Year in Review, Part 2: Howard Dean

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(Host) All this week, VPR marks the transition between the years. We look back at the events that shaped our state in the past 12 months.

The most compelling political news was the remarkable story of Howard Dean and a presidential campaign that wasn’t to be. Today, in our series on “2004, the Year in Review,” VPR’s Steve Delaney examines the mark Dean has made on American politics.

(Delaney) As the year began, the biggest political question in the country was can Howard Dean’s rush to the presidential nomination be stopped?

(Dean) “I’ll tell you right now – I personally like John Edwards, John Kerry and I like Dick Gephardt, but they weren’t there when it was necessary to stand up to this president of the United States and say ‘no’ on the war in Iraq. And I like John Edwards, John Kerry and Dick Gephardt, but they weren’t there when it came to stand up on No Child Left Behind.”

(Delaney) The former Governor had come to personify opposition to the Iraq war, and laid claim to custody of the Democrats’ core values. He challenged his party to take on President Bush, head to head.

(Dean) “We are not gonna beat George Bush with a Washington insider. We need somebody who’ll stand up when it counts. I stood up against this war when nobody else dared to, when George Bush was at 70 percent in the polls, I stood up against No Child Left Behind, because I knew what it was going to do to school boards and local property tax payers, when George Bush was ramming it down everybody else’s throat, and I’ll stand up for ordinary Americans, when folks are just gonna want to keep the culture of corporate fats cats and special interests in Washington, we’re gonna change that.”

(Delaney) Dean’s meteoric rise had been fueled by his campaign’s mastery of internet support-building and fund-raising, a new wrinkle that will probably be his real claim to a place in American political history.

Early in January, the doctor was in, running hot in Iowa, where conventional wisdom had it that John Kerry was flat, John Edwards was young, and Richard Gephardt was old news But there were also indications that the Dean campaign was sputtering, in its responses to attacks by rivals.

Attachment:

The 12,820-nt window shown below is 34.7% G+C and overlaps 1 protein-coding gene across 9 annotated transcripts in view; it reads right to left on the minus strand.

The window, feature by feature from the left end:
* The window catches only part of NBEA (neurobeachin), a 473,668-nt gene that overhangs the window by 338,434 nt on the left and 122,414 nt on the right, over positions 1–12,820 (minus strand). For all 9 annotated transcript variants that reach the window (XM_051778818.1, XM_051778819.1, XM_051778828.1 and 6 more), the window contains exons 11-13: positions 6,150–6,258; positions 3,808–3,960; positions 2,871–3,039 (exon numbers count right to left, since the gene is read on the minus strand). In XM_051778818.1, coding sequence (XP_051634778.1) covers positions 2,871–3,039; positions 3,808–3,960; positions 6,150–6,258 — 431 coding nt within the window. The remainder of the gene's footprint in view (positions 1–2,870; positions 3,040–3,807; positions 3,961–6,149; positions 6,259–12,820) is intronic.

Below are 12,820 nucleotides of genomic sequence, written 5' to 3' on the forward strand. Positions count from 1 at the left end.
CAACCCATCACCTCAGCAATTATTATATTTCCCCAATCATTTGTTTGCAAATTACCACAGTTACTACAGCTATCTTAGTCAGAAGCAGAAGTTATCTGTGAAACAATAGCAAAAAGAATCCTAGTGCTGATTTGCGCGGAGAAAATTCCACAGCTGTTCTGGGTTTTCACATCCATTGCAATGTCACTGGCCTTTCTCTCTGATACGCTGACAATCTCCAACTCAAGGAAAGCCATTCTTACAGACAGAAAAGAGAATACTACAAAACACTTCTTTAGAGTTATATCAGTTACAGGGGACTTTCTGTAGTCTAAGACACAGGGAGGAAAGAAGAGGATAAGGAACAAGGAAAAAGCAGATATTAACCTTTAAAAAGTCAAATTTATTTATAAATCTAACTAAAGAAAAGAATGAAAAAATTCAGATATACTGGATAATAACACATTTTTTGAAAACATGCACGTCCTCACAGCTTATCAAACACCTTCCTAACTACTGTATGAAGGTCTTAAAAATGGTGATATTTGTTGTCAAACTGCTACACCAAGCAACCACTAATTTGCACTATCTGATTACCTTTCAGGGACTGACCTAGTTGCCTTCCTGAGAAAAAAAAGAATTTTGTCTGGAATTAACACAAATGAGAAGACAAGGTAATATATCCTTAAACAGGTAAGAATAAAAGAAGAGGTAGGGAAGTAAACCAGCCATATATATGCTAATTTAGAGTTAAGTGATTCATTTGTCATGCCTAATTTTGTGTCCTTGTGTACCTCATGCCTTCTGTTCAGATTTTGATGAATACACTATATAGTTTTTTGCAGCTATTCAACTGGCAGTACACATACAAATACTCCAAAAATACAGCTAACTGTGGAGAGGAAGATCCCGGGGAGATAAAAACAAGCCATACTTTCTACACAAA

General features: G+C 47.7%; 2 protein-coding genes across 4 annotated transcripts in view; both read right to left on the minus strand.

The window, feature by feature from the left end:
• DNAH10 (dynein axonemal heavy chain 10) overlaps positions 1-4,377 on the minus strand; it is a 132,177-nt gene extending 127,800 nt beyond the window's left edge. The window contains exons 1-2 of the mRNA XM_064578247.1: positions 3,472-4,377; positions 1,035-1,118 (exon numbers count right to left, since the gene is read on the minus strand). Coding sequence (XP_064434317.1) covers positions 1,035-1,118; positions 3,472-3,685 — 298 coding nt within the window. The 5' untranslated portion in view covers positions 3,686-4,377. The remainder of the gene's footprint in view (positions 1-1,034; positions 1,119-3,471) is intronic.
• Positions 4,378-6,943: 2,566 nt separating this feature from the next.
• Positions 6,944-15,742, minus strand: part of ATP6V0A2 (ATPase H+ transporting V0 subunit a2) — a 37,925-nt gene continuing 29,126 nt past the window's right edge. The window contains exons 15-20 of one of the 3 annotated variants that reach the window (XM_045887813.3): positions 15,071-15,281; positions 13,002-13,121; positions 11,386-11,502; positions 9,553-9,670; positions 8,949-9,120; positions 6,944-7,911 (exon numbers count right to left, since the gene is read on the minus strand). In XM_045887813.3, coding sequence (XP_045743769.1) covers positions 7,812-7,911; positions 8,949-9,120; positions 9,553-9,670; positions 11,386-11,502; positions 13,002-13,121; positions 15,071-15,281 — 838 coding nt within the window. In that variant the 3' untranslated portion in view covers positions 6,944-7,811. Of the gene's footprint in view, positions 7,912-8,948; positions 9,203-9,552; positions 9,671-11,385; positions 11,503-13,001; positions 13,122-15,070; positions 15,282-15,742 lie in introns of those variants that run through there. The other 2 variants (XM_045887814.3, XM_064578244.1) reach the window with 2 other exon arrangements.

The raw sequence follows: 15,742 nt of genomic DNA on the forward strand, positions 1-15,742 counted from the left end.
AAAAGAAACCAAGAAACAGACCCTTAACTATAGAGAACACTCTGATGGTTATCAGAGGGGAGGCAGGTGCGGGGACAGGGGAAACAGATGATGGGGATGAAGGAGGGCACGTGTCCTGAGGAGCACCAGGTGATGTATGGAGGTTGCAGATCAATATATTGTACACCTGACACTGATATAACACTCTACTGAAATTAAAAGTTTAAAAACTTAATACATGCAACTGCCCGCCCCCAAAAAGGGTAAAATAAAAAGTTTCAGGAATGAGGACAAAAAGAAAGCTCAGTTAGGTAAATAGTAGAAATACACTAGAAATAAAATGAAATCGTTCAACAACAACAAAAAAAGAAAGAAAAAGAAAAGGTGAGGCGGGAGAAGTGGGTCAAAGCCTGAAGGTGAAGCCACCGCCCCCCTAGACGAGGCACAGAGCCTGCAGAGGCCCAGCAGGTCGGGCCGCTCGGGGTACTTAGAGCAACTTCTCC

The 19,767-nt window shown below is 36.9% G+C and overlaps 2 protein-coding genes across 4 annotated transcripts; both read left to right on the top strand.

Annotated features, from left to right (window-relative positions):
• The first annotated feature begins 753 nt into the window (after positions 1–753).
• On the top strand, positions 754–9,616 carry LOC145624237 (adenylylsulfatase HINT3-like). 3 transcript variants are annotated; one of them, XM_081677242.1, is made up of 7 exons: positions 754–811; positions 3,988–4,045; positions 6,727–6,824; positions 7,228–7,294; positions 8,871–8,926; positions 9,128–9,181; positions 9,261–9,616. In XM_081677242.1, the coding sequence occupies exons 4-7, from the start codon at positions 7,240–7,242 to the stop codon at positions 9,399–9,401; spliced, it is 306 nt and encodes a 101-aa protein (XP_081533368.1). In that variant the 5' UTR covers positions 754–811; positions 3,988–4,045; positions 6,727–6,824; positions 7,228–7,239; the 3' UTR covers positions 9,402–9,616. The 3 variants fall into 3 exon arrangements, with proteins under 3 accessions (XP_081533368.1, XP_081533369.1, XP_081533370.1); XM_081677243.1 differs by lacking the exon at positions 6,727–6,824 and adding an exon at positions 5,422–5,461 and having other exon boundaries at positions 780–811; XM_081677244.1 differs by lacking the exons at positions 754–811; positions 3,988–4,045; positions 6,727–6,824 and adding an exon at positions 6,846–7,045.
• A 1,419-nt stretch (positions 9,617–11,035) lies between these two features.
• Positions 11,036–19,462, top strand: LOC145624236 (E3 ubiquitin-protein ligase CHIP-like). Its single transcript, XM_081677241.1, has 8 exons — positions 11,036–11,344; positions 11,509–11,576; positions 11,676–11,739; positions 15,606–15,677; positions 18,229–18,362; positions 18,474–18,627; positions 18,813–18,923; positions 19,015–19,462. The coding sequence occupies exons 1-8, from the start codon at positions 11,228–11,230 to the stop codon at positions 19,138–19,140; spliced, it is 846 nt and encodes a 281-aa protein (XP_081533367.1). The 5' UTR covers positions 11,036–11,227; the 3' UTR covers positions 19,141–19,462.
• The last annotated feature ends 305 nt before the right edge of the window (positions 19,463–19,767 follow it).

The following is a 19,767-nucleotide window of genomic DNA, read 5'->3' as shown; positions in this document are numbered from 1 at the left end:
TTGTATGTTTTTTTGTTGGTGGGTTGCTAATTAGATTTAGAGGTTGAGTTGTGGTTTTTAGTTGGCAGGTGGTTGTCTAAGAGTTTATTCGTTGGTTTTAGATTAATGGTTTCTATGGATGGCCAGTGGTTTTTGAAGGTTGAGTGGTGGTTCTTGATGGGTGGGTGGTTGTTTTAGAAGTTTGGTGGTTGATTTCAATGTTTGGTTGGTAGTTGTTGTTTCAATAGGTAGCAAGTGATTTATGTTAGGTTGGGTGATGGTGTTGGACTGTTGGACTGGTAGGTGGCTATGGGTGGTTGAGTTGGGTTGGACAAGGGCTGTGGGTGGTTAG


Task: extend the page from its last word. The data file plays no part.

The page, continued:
Three weeks later Kerry’s revitalized campaign won the Iowa caucuses. That night, Dean tried to re-energize his supporters in a speech that went into the Hall of Fame for self-inflicted political wounds, along with George Bush’s “read my lips” no-tax-hike pledge, Walter Mondale’s promise to raise taxes, and Ted Kennedy’s failure to explain to a CBS interviewer why he wanted to be president.

(Dean) “If you had told us one year ago that we were going to come in third in Iowa, we would have given anything for that. And you know something, you know something, not only are we going to New Hampshire, we’re going to South Carolina and Oklahoma and Minnesota and North Dakota and New Mexico and California and Texas and New York and South Dakota and Oregon and Washington and Michigan and then we’re going to Washington D.C. to take back the White House. Yeagh!” (Dean screams.)

(Delaney) VPR’s Bob Kinzel has covered Howard Dean for 20 years. He was in the Iowa crowd that night.

(Kinzel) “I didn’t have headphones on that night so I heard the speech as Dean’s way of being heard above the very loud cheering of the 3,000 supporters in the room. Just to my right, a national TV reporter, with headphones on, heard Dean through a directional microphone that screened out the crowd noise. When he heard the scream, he rolled his eyeballs and shook his head. And at the moment I didn’t understand why he reacted the way that he did.”

(Delaney) Rightly or wrongly, the national media never let go of that moment. Campaign Manager Joe Trippi tried to assess why Dean got only 18 percent of Iowa’s caucus-goers.

(Trippi) “The mistake we made was twofold. One just in that whole three weeks responding to everything that was coming in we lost our message. And while we were doing that Edwards and John Kerry were sounding more like Howard Dean than themselves. At the same time Gephardt, he was fighting to the death here – fought to the death – and did a lot of damage to us. I mean, look what happened to him and it did a lot of damage to us as well and these two guys are sort of riding clean.”

(Delaney) Dean tried hard to recover in New Hampshire, but more disappointments would follow, including the departure of Trippi, whose reputation was gilded by Dean’s rise.

The road finally ended with another primary defeat in Wisconsin, only seven weeks after the year began with such promise. Back in Burlington Dean shut down his campaign.

(Dean) “I am no longer actively pursuing the Presidency. We will however continue to build a new organization using our enormous grassroots network to continue the effort to transform the Democratic Party and to change our country.”

(Delaney) Dean did not go away after he dropped out. He remained a force in the Democratic Party as cheerleader and fund raiser for the party’s liberals. He morphed his enviable Dean for America website into Democracy for America, and kept on preaching his ideas. And at year’s end Howard Dean was under serious consideration to become chairman of the Democratic National Committee, a long way down from the job he was seeking a year ago, but a long way up from “Howard Who?”

For VPR News, I’m Steve Delaney.

Next in the series:
On Wednesday, we consider the diverse stories of the year – among them the Red Sox, the flu and a goodbye to Phish.

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